Glory Be

The lights don’t turn on anymore. And the sink dribbles but doesn’t run. 

I drank all the sodas and crushed all the cans. There was nothing else in the refrigerator. I found a jar of peanut butter in the cupboard. I ate it with my finger. I turn the radio on and keep it on all day and all night because I don’t like the silence. She didn’t like it either. She would hum while she did the dishes, folded the laundry, brushed my hair. 

I pray everyday because Father Anderson said that if you don’t pray then God will make bad things happen. I didn’t used to pray every day. Maybe this is why she doesn’t come home. So now I put the beads of my rosary between my fingers and on the crucifix, I say the Apostle’s Creed, then on the next bead, I say the “Our Father’’ prayer. Then three Hail Marys. Last is the Glory Be. I say this one slowly so that God can hear it and I close my eyes really tight until I see red. 

   Sometimes in the afternoons I pretend that I’m going to church and I put on her white heels and her long dress with little blue cornflowers and rub her lipstick in a circle and take a tissue and kiss it like she used to. I go to the mirror in the front hall and look at myself. People used to say that I looked like her. All the ladies at church would tell me I have her eyes. Green eyes. But hers were lighter than mine.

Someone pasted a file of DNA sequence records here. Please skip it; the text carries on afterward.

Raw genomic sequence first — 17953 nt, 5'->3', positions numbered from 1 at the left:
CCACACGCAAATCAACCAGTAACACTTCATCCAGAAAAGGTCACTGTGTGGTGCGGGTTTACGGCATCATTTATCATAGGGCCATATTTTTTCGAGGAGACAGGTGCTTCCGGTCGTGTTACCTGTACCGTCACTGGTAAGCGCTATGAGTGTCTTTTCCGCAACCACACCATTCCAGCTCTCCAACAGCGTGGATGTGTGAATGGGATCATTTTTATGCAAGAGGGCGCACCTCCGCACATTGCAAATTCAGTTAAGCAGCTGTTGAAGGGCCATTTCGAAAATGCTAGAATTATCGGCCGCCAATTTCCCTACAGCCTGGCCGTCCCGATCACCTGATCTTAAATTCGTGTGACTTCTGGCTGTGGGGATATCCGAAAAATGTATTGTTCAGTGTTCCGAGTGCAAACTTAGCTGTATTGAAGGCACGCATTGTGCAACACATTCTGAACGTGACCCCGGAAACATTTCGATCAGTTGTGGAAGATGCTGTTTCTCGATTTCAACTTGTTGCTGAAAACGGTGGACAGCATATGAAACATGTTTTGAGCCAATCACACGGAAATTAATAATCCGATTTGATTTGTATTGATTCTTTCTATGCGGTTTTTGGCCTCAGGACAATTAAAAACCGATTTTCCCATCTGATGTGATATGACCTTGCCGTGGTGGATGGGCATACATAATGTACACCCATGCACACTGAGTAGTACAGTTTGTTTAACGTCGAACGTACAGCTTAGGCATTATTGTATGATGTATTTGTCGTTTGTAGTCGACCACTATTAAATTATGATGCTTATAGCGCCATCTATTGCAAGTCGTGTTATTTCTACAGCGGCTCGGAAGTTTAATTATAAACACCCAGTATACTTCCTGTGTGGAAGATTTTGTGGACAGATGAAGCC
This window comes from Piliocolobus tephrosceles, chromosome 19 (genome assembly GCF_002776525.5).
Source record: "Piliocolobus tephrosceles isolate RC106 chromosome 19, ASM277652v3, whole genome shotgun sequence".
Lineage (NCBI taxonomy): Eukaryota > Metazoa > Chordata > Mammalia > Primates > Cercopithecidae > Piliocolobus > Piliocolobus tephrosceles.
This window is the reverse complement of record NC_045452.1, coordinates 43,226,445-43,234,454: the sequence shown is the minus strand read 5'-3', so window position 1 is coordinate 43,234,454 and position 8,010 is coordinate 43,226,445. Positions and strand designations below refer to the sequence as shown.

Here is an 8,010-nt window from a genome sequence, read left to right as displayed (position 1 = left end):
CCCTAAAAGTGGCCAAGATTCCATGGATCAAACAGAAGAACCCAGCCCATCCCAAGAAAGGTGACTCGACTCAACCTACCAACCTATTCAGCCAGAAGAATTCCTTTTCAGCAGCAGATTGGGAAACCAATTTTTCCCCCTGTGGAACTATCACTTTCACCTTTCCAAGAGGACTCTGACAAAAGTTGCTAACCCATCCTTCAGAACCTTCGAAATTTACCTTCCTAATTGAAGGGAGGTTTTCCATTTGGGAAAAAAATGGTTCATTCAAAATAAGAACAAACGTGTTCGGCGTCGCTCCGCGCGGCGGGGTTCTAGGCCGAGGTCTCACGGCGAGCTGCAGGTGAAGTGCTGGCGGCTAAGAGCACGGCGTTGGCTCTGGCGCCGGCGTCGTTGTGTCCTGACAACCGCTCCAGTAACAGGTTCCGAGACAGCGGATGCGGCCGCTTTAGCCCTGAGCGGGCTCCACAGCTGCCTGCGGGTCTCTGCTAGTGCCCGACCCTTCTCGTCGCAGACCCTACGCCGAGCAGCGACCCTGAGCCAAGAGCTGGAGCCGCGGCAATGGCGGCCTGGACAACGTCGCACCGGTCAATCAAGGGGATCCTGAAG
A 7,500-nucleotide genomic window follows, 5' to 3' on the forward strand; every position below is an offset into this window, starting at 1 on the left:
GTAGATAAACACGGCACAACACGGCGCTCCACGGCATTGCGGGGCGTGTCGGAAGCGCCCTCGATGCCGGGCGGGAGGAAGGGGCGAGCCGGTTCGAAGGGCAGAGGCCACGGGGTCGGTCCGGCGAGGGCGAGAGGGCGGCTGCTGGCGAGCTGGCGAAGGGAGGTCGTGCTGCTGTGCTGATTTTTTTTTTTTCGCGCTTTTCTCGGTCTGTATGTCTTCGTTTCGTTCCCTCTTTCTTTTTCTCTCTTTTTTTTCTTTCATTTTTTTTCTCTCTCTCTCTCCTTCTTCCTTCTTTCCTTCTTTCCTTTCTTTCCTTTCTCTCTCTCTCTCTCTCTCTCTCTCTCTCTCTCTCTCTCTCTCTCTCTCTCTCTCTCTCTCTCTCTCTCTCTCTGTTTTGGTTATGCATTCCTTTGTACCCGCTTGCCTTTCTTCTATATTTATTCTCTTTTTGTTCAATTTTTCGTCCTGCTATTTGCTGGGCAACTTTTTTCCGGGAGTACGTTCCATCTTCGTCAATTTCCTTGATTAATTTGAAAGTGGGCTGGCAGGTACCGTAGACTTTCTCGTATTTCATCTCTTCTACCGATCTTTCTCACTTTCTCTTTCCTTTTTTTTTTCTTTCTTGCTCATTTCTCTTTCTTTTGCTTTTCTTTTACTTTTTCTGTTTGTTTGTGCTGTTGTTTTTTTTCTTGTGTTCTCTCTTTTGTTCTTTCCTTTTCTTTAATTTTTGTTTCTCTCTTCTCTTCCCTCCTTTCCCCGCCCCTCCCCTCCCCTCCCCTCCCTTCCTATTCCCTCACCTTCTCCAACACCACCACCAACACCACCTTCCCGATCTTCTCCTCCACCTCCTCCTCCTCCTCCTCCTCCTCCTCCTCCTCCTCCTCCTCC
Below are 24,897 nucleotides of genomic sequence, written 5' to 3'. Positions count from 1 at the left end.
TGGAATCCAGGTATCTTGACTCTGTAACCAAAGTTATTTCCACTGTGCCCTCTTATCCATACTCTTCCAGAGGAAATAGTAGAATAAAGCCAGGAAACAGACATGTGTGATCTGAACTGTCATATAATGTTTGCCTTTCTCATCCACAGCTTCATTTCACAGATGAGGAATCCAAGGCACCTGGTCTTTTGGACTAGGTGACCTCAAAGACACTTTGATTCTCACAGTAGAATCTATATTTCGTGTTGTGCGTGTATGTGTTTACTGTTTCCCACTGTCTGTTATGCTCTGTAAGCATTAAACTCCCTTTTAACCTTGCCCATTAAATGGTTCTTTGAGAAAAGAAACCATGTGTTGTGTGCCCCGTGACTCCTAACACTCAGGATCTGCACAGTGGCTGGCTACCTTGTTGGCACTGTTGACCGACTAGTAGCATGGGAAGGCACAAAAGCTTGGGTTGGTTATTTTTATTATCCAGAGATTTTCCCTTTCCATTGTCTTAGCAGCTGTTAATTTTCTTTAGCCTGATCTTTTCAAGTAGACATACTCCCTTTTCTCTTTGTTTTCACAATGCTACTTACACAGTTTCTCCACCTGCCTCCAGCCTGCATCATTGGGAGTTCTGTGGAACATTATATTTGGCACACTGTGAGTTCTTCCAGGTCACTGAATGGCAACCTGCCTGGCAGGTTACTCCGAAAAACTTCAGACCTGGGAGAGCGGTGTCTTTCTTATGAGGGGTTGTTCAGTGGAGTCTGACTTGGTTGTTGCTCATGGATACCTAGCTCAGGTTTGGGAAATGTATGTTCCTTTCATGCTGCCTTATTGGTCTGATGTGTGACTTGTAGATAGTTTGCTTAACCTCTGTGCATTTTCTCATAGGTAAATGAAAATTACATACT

It is so cold and the stove won’t turn on and the radiator won’t either and I can’t sleep. I count down from ten and when I get to zero I throw off the quilt and run down the hall and into her closet and grab her big grey coat with holes in the pockets. I put it on over my pajamas and then I run into the kitchen and sit on the floor next to the sink. I pretend I am in her arms, the coat is her body. I run my hand over my forehead and through my hair. Over and over, just like she used to so I could sleep. My heart slows again. I pretend God is sitting next to the refrigerator, across from me. He is puffing on a cigarette like the man who came over on the weekends. God has a low voice and a bouncing knee. 

“You okay?” He asks and one of his eyebrows goes up. 

I nod. 

“You miss her don’t you.” Big puff. 

I nod again. 

“She knows you miss her.” God has a lazy eye. 

“Well if she knows that then why doesn’t she come back?” I ask. Little tears come down my cheeks and onto her jacket. I wipe them with the back of my hand. 

“I pray,” I say. 

“I know.” Another puff. He looks at me hard with his good eye. 

“She loves you.” he says. Both eyes look at me and his knee starts jerking crazy. 


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